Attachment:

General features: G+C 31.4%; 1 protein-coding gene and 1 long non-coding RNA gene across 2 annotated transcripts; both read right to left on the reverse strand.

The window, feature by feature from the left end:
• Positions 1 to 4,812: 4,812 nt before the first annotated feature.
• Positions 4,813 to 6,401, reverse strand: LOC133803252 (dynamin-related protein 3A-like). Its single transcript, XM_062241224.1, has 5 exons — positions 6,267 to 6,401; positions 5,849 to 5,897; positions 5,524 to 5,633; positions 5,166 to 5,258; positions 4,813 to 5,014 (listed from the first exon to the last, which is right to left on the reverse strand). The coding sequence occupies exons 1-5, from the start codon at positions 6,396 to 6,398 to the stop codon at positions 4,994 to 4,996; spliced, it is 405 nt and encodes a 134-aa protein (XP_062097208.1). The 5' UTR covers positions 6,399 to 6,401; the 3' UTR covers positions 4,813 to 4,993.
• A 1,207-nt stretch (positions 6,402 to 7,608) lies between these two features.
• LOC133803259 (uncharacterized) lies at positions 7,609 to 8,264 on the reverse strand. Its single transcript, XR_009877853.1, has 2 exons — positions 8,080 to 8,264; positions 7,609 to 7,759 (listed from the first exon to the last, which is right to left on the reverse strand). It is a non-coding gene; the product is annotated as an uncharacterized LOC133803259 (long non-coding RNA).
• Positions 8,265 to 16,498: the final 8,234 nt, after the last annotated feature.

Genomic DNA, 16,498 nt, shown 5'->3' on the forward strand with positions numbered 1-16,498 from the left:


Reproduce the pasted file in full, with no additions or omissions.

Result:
General features: G+C 31.4%; 1 protein-coding gene and 1 long non-coding RNA gene across 2 annotated transcripts; both read right to left on the reverse strand.

The window, feature by feature from the left end:
• Positions 1 to 4,812: 4,812 nt before the first annotated feature.
• Positions 4,813 to 6,401, reverse strand: LOC133803252 (dynamin-related protein 3A-like). Its single transcript, XM_062241224.1, has 5 exons — positions 6,267 to 6,401; positions 5,849 to 5,897; positions 5,524 to 5,633; positions 5,166 to 5,258; positions 4,813 to 5,014 (listed from the first exon to the last, which is right to left on the reverse strand). The coding sequence occupies exons 1-5, from the start codon at positions 6,396 to 6,398 to the stop codon at positions 4,994 to 4,996; spliced, it is 405 nt and encodes a 134-aa protein (XP_062097208.1). The 5' UTR covers positions 6,399 to 6,401; the 3' UTR covers positions 4,813 to 4,993.
• A 1,207-nt stretch (positions 6,402 to 7,608) lies between these two features.
• LOC133803259 (uncharacterized) lies at positions 7,609 to 8,264 on the reverse strand. Its single transcript, XR_009877853.1, has 2 exons — positions 8,080 to 8,264; positions 7,609 to 7,759 (listed from the first exon to the last, which is right to left on the reverse strand). It is a non-coding gene; the product is annotated as an uncharacterized LOC133803259 (long non-coding RNA).
• Positions 8,265 to 16,498: the final 8,234 nt, after the last annotated feature.

Genomic DNA, 16,498 nt, shown 5'->3' on the forward strand with positions numbered 1-16,498 from the left: